Tesla unveils 90-second battery pack swap option

Article by Anita Panait, on June 24, 2013

Tesla Motors has unveiled a new charging alternative that entails a quick swapping of battery packs in Tesla Model S units. The new battery swap process was demonstrated by Tesla chief executive Elon Musk on June 20, 2013, at the carmaker's design studio located in Hawthorne, California.

Musk initiated the demonstration to show that swapping a battery pack in a Tesla Model S is much faster and more convenient that filling a conventional vehicle with fuel at a local gas station.

And the result? The robot-guided swap of a battery in a Tesla Model S only took a total of 91 seconds to complete, much faster that the average time to fill up a gas tank.

To better drive his point, Musk simultaneously showed an Audi A8 Sedan, powered by standard internal combustion engine, filling up its gas tank at a local gas station – a process that took around 4 minutes to complete.

The battery pack swap option is also much faster than waiting for 30 minutes to 2 hours to effectively charge a typical electric vehicle at a charging station. This will allow drivers on long-range trips to have their units ready for the cruise in less than two minutes, for a fee. According to Musk, the cost of a pack swap will be equivalent to the cost of gasoline.

Tesla considers its Model S electric sedan as an evolution in the automotive world. After all, its appeal comes with the fact that it combines high levels of performance and efficiency as well as world-class safety – earning the highest ratings possible – and the longest range among electric vehicle. Moreover, the new Tesla Model S continuously evolves through over-the-air software updates.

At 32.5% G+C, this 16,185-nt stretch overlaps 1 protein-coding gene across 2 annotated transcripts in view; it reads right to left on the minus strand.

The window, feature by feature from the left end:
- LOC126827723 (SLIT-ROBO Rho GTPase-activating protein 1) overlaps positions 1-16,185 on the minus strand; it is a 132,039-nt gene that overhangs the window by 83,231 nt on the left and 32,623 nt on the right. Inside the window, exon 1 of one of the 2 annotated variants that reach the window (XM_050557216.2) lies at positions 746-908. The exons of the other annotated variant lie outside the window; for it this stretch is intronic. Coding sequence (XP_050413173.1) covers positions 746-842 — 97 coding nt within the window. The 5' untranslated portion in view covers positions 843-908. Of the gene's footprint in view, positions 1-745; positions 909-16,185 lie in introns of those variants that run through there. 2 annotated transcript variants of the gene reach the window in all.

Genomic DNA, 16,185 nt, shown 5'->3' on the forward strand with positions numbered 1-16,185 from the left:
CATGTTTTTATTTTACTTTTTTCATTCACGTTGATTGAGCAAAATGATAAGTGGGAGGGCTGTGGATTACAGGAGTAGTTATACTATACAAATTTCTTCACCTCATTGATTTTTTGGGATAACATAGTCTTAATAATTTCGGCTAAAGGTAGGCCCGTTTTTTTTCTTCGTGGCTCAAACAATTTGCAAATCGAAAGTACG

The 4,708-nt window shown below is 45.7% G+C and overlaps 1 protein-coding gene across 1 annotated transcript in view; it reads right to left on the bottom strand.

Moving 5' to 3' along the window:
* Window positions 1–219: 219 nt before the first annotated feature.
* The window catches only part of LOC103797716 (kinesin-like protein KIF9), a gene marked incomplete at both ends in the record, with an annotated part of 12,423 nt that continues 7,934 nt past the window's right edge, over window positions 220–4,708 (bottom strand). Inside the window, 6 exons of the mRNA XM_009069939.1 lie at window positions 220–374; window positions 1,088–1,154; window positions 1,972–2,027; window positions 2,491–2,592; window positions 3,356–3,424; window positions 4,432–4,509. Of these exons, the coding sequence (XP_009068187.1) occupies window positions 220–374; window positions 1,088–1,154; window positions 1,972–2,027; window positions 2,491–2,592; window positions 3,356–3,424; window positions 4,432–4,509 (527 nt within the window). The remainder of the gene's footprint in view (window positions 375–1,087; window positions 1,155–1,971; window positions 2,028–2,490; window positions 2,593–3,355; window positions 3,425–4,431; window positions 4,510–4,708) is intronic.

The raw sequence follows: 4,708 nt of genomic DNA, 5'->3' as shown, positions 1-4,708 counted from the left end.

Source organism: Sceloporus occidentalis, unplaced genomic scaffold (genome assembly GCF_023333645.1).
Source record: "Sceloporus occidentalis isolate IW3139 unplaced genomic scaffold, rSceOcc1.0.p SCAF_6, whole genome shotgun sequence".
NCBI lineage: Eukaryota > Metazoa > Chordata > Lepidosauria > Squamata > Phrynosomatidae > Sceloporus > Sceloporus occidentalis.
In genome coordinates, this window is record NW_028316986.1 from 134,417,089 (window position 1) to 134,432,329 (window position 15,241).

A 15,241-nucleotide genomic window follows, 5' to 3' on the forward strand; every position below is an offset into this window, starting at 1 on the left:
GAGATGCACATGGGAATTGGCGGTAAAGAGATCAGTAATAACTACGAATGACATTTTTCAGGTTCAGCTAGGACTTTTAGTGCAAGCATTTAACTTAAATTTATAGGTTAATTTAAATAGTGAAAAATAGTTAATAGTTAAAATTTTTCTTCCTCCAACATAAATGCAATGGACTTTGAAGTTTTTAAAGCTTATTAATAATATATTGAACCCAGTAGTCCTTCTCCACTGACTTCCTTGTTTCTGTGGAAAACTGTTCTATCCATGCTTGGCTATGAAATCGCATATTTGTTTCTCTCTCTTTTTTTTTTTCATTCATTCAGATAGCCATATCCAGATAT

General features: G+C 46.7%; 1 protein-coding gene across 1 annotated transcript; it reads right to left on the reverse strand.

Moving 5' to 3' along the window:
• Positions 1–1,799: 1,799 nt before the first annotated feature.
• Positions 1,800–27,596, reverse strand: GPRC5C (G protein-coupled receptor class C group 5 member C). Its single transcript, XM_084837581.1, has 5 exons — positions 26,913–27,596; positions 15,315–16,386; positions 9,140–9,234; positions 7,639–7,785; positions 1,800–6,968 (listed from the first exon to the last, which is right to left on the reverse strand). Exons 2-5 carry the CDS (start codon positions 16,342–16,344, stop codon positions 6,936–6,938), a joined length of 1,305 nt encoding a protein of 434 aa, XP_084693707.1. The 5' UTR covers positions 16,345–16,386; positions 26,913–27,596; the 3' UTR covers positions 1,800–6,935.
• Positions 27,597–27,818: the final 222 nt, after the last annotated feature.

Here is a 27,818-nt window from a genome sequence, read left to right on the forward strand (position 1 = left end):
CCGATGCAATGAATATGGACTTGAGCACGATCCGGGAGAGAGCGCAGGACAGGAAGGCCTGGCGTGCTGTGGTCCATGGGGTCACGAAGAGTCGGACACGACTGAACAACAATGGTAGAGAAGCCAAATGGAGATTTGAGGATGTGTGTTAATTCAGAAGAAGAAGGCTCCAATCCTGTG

Tesla’s own platform allowed designers to locate the battery on the floor and its unique electric drivetrain beneath the car. Thanks to Tesla’s platform, the new Tesla Model S has an extremely low center of gravity. This attribute helps the Model S achieve higher levels of handling and performance as well as minimal risk of rollover, making the electric sedan one of the safest cars on the road.

This safety level is enhanced by the fact that the Model S has no engine, which means that its crumple zone -- larger than other performance sedans – is more than good enough to absorb the impact energy during a front end collision. These safety measures, among others, have enabled the Model S to earn the highest possible safety ratings from the NHTSA and the Euro NCAP, while setting a new record for lowest passenger injury risk when tested in the United States.

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